10) As a general rule, whenever I encounter a "lost civilization," I shall never share the secrets of gunpowder, the steam engine, germ theory, and other modern innovations with the inhabitants; nor shall I expose them directly to 20th Century Civilization, but instead leave them living in their squalid, Stone Age (or Iron Age) conditions and never my trouble myself with concerns as to what their infant mortality rate is, etc. It's for their own good, I tell myself! Modern innovations would just "corrupt" them!

(NOTE: I admit that there were exceptions. Tarzan didn't do #4 and David Innes didn't do #10. But such exceptions were far and few between, methinks).                Larry Homer

Suppressed NASA Pathfinder Photo of the Mars Surface

B.C. by Johnny Hart - 99.09.11
"We ask Peter stay -- live with us. Him refuse, him man of destiny."
"Peter good man, but got ants in skivvies."
"So, where is Peter, now?"
"Not know, him go West.'
"We try stop him. Tell him no pass to West."
"Him no listen to us."
"Him stubborn... still think world is round -- go look for you."
"Why do they talk like that?"
"I'm hip!... I keep wanting to buy them an infinitive or something."
"Where did you learn to speak English so well?"
"We learn from three books we find in old underground cavern."
"What kind of books?"
"Come, we show you."

Illustrations by Stu Shiffman for
Adventure of the Martian Hegira:
fragments from the
Barsoomian Reminiscences of Sherlock Holmes
as edited by
Stu Shiffman, FWA,
member: Sound of the Baskervilles, Hounds of the Internet
The Barsoomian Reminiscences are featured in ERBzine 0215
Release date: September 24, 1999

One Leg Too Few
The One-Legged Tarzan Sketch
by Peter Cook and Dudley Moore
    Miss Rigby! Stella, my love! Would you please send in the next auditioner, please. Mr. Spiggott, I believe it is. 
(enter Dudley, hopping on one leg)
    Mr. Spiggott, I believe?
    Yes, Spiggott by name, Spiggott by nature. (keeps hopping)
    Yes...if you'd like to remain motionless for a moment, Mr. Spiggott. Please be stood. Now, Mr. Spiggott you are, I believe, auditioning for the part of Tarzan?
    Now, Mr. Spiggott, I couldn't help noticing almost at once that you are a one-legged person.
    You noticed that?
    I noticed that, Mr. Spiggott. When you have been in the business as long as I have you come to notice these things almost instinctively. Now, Mr. Spiggott, you, a one-legged man, are applying for the role of Tarzan - a role which, traditionally, involves the use of a two-legged actor.
    And yet you, a unidexter, are applying for the role.
    A role for which two legs would seem to be the minimum requirement.
    Very true.
    Well, Mr. Spiggott, need I point out to you where your deficiency lies as regards landing the role?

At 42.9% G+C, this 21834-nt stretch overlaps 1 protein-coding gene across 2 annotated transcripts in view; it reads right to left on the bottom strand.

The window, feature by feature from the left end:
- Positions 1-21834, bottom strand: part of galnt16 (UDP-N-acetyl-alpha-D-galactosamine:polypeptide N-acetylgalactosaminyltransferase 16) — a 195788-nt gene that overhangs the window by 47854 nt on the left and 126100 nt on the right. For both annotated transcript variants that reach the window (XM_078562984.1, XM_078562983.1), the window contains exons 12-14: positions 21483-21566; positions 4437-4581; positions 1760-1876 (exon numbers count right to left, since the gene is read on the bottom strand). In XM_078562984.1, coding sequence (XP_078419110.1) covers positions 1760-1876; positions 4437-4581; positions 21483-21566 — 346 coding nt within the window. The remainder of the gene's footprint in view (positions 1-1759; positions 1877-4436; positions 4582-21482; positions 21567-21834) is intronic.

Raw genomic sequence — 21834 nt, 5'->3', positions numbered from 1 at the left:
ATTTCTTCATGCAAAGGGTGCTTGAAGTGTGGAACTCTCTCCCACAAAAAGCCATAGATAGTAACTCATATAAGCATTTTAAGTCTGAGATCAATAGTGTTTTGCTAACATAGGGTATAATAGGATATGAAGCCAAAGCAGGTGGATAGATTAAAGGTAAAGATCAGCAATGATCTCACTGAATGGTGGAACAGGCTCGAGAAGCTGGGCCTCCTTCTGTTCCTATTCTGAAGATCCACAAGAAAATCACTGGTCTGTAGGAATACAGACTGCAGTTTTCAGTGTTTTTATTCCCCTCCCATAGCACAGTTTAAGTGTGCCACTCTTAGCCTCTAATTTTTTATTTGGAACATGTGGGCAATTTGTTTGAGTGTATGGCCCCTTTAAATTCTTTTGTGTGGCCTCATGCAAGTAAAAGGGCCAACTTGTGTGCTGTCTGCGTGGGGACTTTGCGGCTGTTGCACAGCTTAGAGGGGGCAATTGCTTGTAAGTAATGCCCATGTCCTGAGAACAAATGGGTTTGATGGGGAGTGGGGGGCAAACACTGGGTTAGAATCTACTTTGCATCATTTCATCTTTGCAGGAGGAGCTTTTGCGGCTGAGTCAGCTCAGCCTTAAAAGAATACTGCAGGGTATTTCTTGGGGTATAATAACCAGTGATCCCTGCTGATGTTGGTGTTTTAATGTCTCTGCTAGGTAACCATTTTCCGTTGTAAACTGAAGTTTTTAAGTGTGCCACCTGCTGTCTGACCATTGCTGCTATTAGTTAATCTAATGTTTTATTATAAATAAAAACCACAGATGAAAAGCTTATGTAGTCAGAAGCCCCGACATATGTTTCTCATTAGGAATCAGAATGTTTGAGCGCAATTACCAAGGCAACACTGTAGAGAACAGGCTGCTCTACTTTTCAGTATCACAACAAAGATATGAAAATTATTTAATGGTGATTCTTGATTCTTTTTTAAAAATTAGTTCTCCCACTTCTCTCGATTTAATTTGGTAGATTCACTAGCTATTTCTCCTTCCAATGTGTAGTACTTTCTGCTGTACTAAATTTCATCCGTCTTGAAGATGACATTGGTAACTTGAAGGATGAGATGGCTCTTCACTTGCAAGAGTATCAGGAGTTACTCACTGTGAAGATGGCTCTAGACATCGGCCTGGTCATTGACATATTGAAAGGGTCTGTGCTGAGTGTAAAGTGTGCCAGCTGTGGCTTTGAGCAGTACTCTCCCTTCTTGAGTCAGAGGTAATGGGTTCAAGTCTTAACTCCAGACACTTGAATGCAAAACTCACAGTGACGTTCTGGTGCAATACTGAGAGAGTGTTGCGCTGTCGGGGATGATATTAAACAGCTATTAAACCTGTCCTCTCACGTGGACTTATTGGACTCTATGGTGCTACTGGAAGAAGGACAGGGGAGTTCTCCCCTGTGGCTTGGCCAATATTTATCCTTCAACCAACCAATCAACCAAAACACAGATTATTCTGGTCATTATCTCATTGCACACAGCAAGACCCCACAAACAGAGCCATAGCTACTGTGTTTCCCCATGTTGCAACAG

Yes, I think you ought to.
    Need I say without overmuch emphasis that it is in the leg division that you are deficient.
    The leg division?
    Yes, the leg division, Mr. Spiggott. You are deficient in it to the tune of one. Your right leg I like. I like your right leg. A lovely leg for the role. That's what I said when I saw you come in. I said "A lovely leg for the role." I've got nothing against your right leg. The trouble is - neither have you. You fall down on your left.
    You mean it's inadequate?
    Yes, it's inadequate, Mr. Spiggott. And, to my mind, the British public is not ready for the sight of a one-legged apeman swinging through the jungly tendrils.
    I see.
    However, don't despair. After all, you score over a man with no legs at all. Should a legless man come in here demanding the role, I should have no hesitation in saying "Get out. Run away."
    So there's still a chance?
    There is still a very good chance. If we get no two-legged actors in here within the next two months, there is still a very good chance that you'll land this vital role. Failing two-legged actors, you, a unidexter, are just the sort of person we shall be attempting to contact telephonically.
    Well...thank you very much.
    So my advice is, to hop on a bus, go home, and sit by your telephone in the hope that we will be getting in touch with you. (shows Dudley out) I'm sorry I can't be more definite, but as you realise, it's really a two-legged man we're after. Good morning Mr. Spiggott.
Jungle Funnnies Volume 1 is now available at ERBzine 0164
Have you heard a good jungle story lately? 
Would you like to share it?
Please send it on over to Tarcoons & Funnies.
For more ERB parodies check out the mind-numbing Ratnaz Files 
~~ all 122 chapters ~~ 
written by your very own WebJed and ERBmania's Tangor. 
The "Files" are featured in two affordable editions found at:
JoN's All-Gory Pulp Parody Magazine
Now... if ya wanna see something REALLY funny...
check out Elmo's Barsoomian Blade